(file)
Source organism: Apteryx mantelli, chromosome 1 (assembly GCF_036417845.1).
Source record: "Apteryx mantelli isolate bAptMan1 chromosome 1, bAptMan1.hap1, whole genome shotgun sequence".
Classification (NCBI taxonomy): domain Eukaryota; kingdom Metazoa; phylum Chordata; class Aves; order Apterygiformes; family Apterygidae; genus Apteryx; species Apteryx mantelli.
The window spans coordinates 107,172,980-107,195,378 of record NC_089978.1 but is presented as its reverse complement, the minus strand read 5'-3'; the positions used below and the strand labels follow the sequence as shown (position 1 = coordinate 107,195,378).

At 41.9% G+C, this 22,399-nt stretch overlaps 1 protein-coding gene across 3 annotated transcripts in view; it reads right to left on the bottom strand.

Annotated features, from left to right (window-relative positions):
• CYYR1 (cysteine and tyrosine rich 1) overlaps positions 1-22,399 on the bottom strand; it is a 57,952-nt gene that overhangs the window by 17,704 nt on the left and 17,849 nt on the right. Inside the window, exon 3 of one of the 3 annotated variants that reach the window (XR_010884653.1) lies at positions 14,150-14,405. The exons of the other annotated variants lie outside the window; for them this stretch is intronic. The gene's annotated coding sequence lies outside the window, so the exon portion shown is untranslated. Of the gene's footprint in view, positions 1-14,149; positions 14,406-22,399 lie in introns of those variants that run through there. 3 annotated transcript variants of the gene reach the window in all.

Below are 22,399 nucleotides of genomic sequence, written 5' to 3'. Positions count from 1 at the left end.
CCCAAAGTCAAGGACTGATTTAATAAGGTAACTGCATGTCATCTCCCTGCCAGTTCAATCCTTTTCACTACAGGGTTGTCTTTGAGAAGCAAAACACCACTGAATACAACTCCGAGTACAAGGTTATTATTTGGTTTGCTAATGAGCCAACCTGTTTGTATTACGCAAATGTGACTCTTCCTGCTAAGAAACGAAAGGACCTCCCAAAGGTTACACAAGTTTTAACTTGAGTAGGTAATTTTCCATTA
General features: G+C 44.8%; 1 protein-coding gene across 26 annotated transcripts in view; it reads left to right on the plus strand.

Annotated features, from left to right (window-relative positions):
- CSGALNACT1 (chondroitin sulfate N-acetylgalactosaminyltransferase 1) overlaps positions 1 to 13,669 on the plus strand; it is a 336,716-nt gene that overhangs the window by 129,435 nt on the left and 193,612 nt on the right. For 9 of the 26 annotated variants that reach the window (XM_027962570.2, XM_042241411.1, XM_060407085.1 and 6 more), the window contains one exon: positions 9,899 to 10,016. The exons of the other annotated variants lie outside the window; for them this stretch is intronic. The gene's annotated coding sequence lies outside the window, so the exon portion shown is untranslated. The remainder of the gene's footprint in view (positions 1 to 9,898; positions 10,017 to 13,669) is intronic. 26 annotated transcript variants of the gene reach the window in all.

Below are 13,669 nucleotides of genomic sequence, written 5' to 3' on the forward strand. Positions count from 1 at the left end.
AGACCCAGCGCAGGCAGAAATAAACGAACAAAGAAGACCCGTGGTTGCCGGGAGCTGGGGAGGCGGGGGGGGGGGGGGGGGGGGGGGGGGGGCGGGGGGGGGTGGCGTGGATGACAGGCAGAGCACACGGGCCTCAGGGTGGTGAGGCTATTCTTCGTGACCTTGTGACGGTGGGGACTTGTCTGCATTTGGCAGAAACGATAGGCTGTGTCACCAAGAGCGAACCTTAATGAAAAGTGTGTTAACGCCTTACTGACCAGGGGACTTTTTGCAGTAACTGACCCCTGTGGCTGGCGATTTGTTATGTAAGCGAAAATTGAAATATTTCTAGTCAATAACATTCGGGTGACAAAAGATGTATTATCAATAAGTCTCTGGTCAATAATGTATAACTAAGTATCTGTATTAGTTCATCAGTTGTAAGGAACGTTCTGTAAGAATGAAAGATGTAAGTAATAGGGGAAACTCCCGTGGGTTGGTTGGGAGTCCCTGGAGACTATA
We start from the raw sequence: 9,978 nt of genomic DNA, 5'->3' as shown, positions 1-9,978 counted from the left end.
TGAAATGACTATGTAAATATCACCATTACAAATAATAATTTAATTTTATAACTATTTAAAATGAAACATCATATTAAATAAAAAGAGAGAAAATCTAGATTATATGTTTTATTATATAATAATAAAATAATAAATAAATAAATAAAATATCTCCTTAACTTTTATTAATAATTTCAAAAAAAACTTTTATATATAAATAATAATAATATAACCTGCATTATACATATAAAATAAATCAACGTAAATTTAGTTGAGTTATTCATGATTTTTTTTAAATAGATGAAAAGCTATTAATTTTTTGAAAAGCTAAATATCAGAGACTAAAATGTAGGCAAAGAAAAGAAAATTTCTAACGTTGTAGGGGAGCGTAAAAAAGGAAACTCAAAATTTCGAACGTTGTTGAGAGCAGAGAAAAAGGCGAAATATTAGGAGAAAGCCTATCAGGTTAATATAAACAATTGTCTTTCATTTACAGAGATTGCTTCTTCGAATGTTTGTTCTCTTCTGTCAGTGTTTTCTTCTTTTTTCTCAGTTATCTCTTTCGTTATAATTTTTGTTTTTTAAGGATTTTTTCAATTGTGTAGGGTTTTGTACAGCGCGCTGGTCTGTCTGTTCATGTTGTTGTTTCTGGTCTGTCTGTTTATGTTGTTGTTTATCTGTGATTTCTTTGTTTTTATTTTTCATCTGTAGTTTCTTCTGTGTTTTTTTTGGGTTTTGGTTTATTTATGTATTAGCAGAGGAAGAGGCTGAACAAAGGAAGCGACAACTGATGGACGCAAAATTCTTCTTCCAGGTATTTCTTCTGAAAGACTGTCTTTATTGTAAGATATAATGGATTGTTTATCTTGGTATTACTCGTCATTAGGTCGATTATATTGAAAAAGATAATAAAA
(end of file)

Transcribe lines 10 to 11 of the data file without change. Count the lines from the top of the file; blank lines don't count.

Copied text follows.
General features: G+C 44.8%; 1 protein-coding gene across 26 annotated transcripts in view; it reads left to right on the plus strand.

Annotated features, from left to right (window-relative positions):